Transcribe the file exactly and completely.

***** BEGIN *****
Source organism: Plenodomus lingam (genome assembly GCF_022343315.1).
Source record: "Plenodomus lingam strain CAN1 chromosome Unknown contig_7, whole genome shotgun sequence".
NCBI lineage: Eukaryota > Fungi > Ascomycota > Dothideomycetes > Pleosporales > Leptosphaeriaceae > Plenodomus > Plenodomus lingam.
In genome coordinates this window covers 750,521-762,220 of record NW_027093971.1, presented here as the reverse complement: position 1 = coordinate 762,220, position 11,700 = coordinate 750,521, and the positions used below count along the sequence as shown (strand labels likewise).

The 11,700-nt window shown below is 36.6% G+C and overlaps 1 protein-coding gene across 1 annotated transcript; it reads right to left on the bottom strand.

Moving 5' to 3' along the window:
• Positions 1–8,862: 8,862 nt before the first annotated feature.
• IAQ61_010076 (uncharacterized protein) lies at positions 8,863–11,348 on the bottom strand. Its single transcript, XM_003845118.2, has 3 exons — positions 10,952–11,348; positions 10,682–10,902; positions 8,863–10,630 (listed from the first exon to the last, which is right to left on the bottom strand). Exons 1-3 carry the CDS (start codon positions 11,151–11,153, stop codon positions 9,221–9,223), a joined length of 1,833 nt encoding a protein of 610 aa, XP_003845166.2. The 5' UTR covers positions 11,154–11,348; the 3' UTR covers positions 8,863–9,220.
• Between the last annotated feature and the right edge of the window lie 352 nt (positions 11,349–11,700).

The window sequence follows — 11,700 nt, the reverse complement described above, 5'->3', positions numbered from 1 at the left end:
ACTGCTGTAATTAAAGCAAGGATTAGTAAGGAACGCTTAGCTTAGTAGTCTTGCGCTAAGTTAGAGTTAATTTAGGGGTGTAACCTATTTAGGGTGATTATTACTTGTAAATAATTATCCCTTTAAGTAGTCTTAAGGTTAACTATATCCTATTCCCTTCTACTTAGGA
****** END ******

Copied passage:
Source organism: Plenodomus lingam (genome assembly GCF_022343315.1).
Source record: "Plenodomus lingam strain CAN1 chromosome Unknown contig_7, whole genome shotgun sequence".
NCBI lineage: Eukaryota > Fungi > Ascomycota > Dothideomycetes > Pleosporales > Leptosphaeriaceae > Plenodomus > Plenodomus lingam.
In genome coordinates this window covers 750,521-762,220 of record NW_027093971.1, presented here as the reverse complement: position 1 = coordinate 762,220, position 11,700 = coordinate 750,521, and the positions used below count along the sequence as shown (strand labels likewise).

The 11,700-nt window shown below is 36.6% G+C and overlaps 1 protein-coding gene across 1 annotated transcript; it reads right to left on the bottom strand.

Moving 5' to 3' along the window:
• Positions 1–8,862: 8,862 nt before the first annotated feature.
• IAQ61_010076 (uncharacterized protein) lies at positions 8,863–11,348 on the bottom strand. Its single transcript, XM_003845118.2, has 3 exons — positions 10,952–11,348; positions 10,682–10,902; positions 8,863–10,630 (listed from the first exon to the last, which is right to left on the bottom strand). Exons 1-3 carry the CDS (start codon positions 11,151–11,153, stop codon positions 9,221–9,223), a joined length of 1,833 nt encoding a protein of 610 aa, XP_003845166.2. The 5' UTR covers positions 11,154–11,348; the 3' UTR covers positions 8,863–9,220.
• Between the last annotated feature and the right edge of the window lie 352 nt (positions 11,349–11,700).

The window sequence follows — 11,700 nt, the reverse complement described above, 5'->3', positions numbered from 1 at the left end:
ACTGCTGTAATTAAAGCAAGGATTAGTAAGGAACGCTTAGCTTAGTAGTCTTGCGCTAAGTTAGAGTTAATTTAGGGGTGTAACCTATTTAGGGTGATTATTACTTGTAAATAATTATCCCTTTAAGTAGTCTTAAGGTTAACTATATCCTATTCCCTTCTACTTAGGA